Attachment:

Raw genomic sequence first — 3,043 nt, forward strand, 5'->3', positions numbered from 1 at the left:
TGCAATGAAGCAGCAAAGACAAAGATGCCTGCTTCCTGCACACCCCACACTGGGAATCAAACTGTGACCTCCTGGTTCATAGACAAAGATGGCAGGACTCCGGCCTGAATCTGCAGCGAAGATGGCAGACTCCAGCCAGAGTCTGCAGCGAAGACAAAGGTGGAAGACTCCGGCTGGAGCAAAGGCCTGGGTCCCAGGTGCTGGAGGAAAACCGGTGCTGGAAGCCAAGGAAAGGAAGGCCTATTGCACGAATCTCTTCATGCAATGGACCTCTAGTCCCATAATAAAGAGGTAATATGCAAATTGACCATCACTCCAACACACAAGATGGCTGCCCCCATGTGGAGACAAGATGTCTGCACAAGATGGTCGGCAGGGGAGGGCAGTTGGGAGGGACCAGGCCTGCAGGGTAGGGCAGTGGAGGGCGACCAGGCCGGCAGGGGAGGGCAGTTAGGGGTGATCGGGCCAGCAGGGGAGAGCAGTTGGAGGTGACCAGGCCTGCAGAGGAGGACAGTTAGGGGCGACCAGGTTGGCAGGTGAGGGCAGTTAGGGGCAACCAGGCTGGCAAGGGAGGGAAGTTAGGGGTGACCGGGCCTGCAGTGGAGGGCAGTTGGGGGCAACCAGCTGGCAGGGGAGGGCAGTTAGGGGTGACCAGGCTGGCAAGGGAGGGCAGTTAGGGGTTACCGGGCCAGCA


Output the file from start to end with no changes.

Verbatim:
Raw genomic sequence first — 3,043 nt, forward strand, 5'->3', positions numbered from 1 at the left:
TGCAATGAAGCAGCAAAGACAAAGATGCCTGCTTCCTGCACACCCCACACTGGGAATCAAACTGTGACCTCCTGGTTCATAGACAAAGATGGCAGGACTCCGGCCTGAATCTGCAGCGAAGATGGCAGACTCCAGCCAGAGTCTGCAGCGAAGACAAAGGTGGAAGACTCCGGCTGGAGCAAAGGCCTGGGTCCCAGGTGCTGGAGGAAAACCGGTGCTGGAAGCCAAGGAAAGGAAGGCCTATTGCACGAATCTCTTCATGCAATGGACCTCTAGTCCCATAATAAAGAGGTAATATGCAAATTGACCATCACTCCAACACACAAGATGGCTGCCCCCATGTGGAGACAAGATGTCTGCACAAGATGGTCGGCAGGGGAGGGCAGTTGGGAGGGACCAGGCCTGCAGGGTAGGGCAGTGGAGGGCGACCAGGCCGGCAGGGGAGGGCAGTTAGGGGTGATCGGGCCAGCAGGGGAGAGCAGTTGGAGGTGACCAGGCCTGCAGAGGAGGACAGTTAGGGGCGACCAGGTTGGCAGGTGAGGGCAGTTAGGGGCAACCAGGCTGGCAAGGGAGGGAAGTTAGGGGTGACCGGGCCTGCAGTGGAGGGCAGTTGGGGGCAACCAGCTGGCAGGGGAGGGCAGTTAGGGGTGACCAGGCTGGCAAGGGAGGGCAGTTAGGGGTTACCGGGCCAGCA